Governor Hogan Signs Legislation Making Fertility Preservation Affordable for Young Adult Cancer Patients
The Ulman Cancer Fund for Young Adults spearheads passing of bill that will preserve the possibility of family for thousands of Marylanders
BALTIMORE – May 15, 2018 – The Ulman Cancer Fund for Young Adults (UCF) is pleased to announce that Governor Larry Hogan signed legislation this morning requiring insurance coverage of fertility preservation services for cancer patients who face infertility from their treatments.
Maryland is the third state in the country to provide this important benefit.
This law will require certain insurers, nonprofit health service plans, and HMOs to cover standard services like sperm banking and egg banking for at-risk young cancer patients.
Brock Yetso, president and CEO of the Ulman Cancer Fund for Young Adults, says:
“For many young cancer patients, loss of fertility is an unfortunate side effect of treatment. But the fact is, we have the medical means to preserve the possibility of parenthood for these patients. Parenthood is a fundamental life function that shouldn’t be eliminated due to disease or financial barriers. We’re proud to say that, in Maryland, fertility preservation is now an affordable reality for the majority of cancer patients.”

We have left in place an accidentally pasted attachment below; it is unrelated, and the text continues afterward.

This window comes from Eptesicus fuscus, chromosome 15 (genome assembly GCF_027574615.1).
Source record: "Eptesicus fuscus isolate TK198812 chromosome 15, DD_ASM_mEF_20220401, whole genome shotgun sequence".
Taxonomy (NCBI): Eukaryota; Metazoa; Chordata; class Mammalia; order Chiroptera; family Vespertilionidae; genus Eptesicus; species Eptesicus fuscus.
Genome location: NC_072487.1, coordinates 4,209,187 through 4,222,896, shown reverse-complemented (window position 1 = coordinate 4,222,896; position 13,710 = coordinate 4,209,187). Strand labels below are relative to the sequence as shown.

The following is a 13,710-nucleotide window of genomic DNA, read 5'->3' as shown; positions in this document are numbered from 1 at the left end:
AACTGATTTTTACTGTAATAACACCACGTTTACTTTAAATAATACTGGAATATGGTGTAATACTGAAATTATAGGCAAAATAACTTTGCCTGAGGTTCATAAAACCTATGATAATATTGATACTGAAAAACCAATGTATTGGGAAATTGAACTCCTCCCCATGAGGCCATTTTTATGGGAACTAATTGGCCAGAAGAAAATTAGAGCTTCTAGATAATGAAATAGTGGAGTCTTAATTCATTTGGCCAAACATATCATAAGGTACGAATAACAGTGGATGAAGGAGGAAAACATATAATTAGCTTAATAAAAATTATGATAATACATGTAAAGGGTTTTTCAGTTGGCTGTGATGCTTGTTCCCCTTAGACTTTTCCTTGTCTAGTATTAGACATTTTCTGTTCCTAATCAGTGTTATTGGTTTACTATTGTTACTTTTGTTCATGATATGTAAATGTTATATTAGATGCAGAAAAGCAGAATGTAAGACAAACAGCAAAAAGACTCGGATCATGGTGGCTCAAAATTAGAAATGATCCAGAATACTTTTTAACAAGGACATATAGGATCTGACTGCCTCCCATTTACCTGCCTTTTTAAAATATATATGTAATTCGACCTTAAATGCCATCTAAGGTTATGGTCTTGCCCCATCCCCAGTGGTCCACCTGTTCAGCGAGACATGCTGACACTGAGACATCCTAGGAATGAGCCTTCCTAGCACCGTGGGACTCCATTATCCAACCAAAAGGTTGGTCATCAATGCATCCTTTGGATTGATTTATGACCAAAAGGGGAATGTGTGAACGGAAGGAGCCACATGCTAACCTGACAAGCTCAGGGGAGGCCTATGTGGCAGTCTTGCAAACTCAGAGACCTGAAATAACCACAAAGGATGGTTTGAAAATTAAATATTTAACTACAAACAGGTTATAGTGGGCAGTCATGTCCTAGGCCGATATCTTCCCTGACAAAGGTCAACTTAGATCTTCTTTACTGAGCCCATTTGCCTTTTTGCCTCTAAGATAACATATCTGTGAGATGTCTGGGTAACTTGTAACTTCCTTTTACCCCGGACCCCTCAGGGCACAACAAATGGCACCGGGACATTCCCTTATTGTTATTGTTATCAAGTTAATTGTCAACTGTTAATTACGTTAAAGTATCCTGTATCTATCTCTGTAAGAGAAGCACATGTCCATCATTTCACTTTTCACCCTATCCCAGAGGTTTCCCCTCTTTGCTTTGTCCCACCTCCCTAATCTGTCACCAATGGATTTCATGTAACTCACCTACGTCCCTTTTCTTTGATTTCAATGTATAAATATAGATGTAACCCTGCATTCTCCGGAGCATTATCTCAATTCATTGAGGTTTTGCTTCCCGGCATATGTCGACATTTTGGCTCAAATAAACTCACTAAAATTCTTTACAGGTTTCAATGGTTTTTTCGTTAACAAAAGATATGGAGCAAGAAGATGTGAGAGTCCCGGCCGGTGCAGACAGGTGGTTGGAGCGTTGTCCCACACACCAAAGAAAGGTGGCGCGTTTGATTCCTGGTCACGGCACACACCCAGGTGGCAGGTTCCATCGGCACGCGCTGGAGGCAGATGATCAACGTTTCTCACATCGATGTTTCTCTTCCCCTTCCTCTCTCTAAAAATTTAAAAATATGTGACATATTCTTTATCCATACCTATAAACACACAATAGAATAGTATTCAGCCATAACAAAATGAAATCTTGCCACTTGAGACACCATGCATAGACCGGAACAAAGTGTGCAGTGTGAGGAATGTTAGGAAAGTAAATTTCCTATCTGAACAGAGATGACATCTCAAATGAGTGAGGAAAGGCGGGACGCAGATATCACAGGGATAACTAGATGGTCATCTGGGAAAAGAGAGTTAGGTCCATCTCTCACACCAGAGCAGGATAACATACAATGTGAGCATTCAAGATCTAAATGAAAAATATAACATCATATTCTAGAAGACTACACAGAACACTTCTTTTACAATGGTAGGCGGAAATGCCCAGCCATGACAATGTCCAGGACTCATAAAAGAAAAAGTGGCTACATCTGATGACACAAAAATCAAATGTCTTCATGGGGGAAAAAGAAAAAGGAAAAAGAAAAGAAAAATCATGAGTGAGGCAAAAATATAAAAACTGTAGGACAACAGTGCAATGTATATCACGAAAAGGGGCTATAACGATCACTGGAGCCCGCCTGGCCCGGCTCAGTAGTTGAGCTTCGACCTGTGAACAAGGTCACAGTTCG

The financial cost associated with emergency fertility preservation is often too great for patients to manage, especially on top of other medical and treatment expenses. The cost is particularly high for young women, often exceeding $11,000 for egg retrieval and freezing.
According to a Maryland Health Care Commission Report, the costs for this benefit would be minimal – between $0.14-$0.24 per member per month – in added insurance costs.
“We strongly believe that having cancer should not preclude having children. Young cancer patients have already suffered enough, and they deserve the chance at a full and complete future after cancer. This coverage protects that chance.” – Joyce Reinecke, Executive Director of the Alliance for Fertility Preservation